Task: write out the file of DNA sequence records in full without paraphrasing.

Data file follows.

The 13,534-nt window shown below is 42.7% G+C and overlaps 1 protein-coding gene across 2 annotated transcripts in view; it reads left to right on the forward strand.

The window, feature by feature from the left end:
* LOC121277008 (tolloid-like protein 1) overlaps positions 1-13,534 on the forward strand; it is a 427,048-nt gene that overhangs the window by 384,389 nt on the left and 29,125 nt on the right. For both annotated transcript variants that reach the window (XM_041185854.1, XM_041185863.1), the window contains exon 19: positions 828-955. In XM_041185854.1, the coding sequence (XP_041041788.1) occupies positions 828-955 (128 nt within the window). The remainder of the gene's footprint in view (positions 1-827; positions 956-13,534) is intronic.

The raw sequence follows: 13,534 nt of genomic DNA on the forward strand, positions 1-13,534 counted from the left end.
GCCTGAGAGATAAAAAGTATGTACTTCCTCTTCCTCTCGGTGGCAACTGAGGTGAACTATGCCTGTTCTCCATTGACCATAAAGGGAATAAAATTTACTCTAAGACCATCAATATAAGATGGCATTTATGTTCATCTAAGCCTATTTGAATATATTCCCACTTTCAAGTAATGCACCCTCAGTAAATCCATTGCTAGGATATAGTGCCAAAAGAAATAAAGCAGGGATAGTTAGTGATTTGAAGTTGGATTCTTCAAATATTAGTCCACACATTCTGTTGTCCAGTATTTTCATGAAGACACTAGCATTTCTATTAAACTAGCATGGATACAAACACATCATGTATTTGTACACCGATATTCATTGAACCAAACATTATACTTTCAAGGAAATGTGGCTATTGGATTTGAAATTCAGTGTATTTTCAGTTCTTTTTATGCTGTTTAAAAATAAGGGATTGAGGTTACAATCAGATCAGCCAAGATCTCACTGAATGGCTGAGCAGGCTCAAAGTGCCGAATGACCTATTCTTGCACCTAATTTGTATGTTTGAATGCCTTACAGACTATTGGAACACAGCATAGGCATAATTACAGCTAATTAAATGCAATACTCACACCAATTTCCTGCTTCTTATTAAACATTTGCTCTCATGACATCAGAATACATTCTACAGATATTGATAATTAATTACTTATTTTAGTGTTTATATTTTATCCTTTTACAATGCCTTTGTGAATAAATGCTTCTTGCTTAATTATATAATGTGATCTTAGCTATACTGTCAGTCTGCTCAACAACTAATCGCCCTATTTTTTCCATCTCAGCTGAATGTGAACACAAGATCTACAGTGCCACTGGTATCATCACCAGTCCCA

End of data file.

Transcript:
The 13,534-nt window shown below is 42.7% G+C and overlaps 1 protein-coding gene across 2 annotated transcripts in view; it reads left to right on the forward strand.

The window, feature by feature from the left end:
* LOC121277008 (tolloid-like protein 1) overlaps positions 1-13,534 on the forward strand; it is a 427,048-nt gene that overhangs the window by 384,389 nt on the left and 29,125 nt on the right. For both annotated transcript variants that reach the window (XM_041185854.1, XM_041185863.1), the window contains exon 19: positions 828-955. In XM_041185854.1, the coding sequence (XP_041041788.1) occupies positions 828-955 (128 nt within the window). The remainder of the gene's footprint in view (positions 1-827; positions 956-13,534) is intronic.

The raw sequence follows: 13,534 nt of genomic DNA on the forward strand, positions 1-13,534 counted from the left end.
GCCTGAGAGATAAAAAGTATGTACTTCCTCTTCCTCTCGGTGGCAACTGAGGTGAACTATGCCTGTTCTCCATTGACCATAAAGGGAATAAAATTTACTCTAAGACCATCAATATAAGATGGCATTTATGTTCATCTAAGCCTATTTGAATATATTCCCACTTTCAAGTAATGCACCCTCAGTAAATCCATTGCTAGGATATAGTGCCAAAAGAAATAAAGCAGGGATAGTTAGTGATTTGAAGTTGGATTCTTCAAATATTAGTCCACACATTCTGTTGTCCAGTATTTTCATGAAGACACTAGCATTTCTATTAAACTAGCATGGATACAAACACATCATGTATTTGTACACCGATATTCATTGAACCAAACATTATACTTTCAAGGAAATGTGGCTATTGGATTTGAAATTCAGTGTATTTTCAGTTCTTTTTATGCTGTTTAAAAATAAGGGATTGAGGTTACAATCAGATCAGCCAAGATCTCACTGAATGGCTGAGCAGGCTCAAAGTGCCGAATGACCTATTCTTGCACCTAATTTGTATGTTTGAATGCCTTACAGACTATTGGAACACAGCATAGGCATAATTACAGCTAATTAAATGCAATACTCACACCAATTTCCTGCTTCTTATTAAACATTTGCTCTCATGACATCAGAATACATTCTACAGATATTGATAATTAATTACTTATTTTAGTGTTTATATTTTATCCTTTTACAATGCCTTTGTGAATAAATGCTTCTTGCTTAATTATATAATGTGATCTTAGCTATACTGTCAGTCTGCTCAACAACTAATCGCCCTATTTTTTCCATCTCAGCTGAATGTGAACACAAGATCTACAGTGCCACTGGTATCATCACCAGTCCCA